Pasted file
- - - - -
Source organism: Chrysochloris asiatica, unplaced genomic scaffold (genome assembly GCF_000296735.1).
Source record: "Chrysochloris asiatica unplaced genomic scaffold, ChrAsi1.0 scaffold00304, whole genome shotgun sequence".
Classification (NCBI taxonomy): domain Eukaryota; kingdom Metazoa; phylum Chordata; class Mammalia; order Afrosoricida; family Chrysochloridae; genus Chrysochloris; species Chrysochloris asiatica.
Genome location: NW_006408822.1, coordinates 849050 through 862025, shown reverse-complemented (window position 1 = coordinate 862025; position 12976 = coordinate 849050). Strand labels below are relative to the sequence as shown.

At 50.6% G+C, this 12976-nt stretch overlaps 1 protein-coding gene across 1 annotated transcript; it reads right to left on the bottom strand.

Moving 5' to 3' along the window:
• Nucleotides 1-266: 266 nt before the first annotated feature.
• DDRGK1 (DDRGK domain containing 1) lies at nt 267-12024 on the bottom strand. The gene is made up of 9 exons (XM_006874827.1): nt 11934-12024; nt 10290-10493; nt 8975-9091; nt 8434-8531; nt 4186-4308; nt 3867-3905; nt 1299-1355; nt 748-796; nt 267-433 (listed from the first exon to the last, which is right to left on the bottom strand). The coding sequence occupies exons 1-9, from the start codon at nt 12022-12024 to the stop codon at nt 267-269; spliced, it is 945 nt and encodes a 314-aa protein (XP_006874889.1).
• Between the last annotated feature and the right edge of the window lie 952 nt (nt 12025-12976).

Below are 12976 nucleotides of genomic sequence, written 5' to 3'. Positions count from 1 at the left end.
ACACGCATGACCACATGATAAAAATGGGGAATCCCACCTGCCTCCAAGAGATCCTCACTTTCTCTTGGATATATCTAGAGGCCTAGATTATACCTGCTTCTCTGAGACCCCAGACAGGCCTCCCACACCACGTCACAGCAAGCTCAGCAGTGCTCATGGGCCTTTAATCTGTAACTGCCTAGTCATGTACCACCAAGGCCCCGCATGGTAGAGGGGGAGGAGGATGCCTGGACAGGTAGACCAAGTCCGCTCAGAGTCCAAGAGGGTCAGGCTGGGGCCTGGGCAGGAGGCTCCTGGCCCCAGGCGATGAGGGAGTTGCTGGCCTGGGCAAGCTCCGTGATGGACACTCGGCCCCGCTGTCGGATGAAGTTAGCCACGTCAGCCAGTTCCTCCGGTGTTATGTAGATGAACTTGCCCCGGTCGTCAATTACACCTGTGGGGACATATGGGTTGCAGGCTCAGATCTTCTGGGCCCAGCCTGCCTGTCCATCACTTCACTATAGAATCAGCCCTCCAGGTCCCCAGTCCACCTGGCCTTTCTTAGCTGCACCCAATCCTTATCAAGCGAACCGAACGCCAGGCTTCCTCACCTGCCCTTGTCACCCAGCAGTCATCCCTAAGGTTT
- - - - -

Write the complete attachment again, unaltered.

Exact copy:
Source organism: Chrysochloris asiatica, unplaced genomic scaffold (genome assembly GCF_000296735.1).
Source record: "Chrysochloris asiatica unplaced genomic scaffold, ChrAsi1.0 scaffold00304, whole genome shotgun sequence".
Classification (NCBI taxonomy): domain Eukaryota; kingdom Metazoa; phylum Chordata; class Mammalia; order Afrosoricida; family Chrysochloridae; genus Chrysochloris; species Chrysochloris asiatica.
Genome location: NW_006408822.1, coordinates 849050 through 862025, shown reverse-complemented (window position 1 = coordinate 862025; position 12976 = coordinate 849050). Strand labels below are relative to the sequence as shown.

At 50.6% G+C, this 12976-nt stretch overlaps 1 protein-coding gene across 1 annotated transcript; it reads right to left on the bottom strand.

Moving 5' to 3' along the window:
• Nucleotides 1-266: 266 nt before the first annotated feature.
• DDRGK1 (DDRGK domain containing 1) lies at nt 267-12024 on the bottom strand. The gene is made up of 9 exons (XM_006874827.1): nt 11934-12024; nt 10290-10493; nt 8975-9091; nt 8434-8531; nt 4186-4308; nt 3867-3905; nt 1299-1355; nt 748-796; nt 267-433 (listed from the first exon to the last, which is right to left on the bottom strand). The coding sequence occupies exons 1-9, from the start codon at nt 12022-12024 to the stop codon at nt 267-269; spliced, it is 945 nt and encodes a 314-aa protein (XP_006874889.1).
• Between the last annotated feature and the right edge of the window lie 952 nt (nt 12025-12976).

Below are 12976 nucleotides of genomic sequence, written 5' to 3'. Positions count from 1 at the left end.
ACACGCATGACCACATGATAAAAATGGGGAATCCCACCTGCCTCCAAGAGATCCTCACTTTCTCTTGGATATATCTAGAGGCCTAGATTATACCTGCTTCTCTGAGACCCCAGACAGGCCTCCCACACCACGTCACAGCAAGCTCAGCAGTGCTCATGGGCCTTTAATCTGTAACTGCCTAGTCATGTACCACCAAGGCCCCGCATGGTAGAGGGGGAGGAGGATGCCTGGACAGGTAGACCAAGTCCGCTCAGAGTCCAAGAGGGTCAGGCTGGGGCCTGGGCAGGAGGCTCCTGGCCCCAGGCGATGAGGGAGTTGCTGGCCTGGGCAAGCTCCGTGATGGACACTCGGCCCCGCTGTCGGATGAAGTTAGCCACGTCAGCCAGTTCCTCCGGTGTTATGTAGATGAACTTGCCCCGGTCGTCAATTACACCTGTGGGGACATATGGGTTGCAGGCTCAGATCTTCTGGGCCCAGCCTGCCTGTCCATCACTTCACTATAGAATCAGCCCTCCAGGTCCCCAGTCCACCTGGCCTTTCTTAGCTGCACCCAATCCTTATCAAGCGAACCGAACGCCAGGCTTCCTCACCTGCCCTTGTCACCCAGCAGTCATCCCTAAGGTTT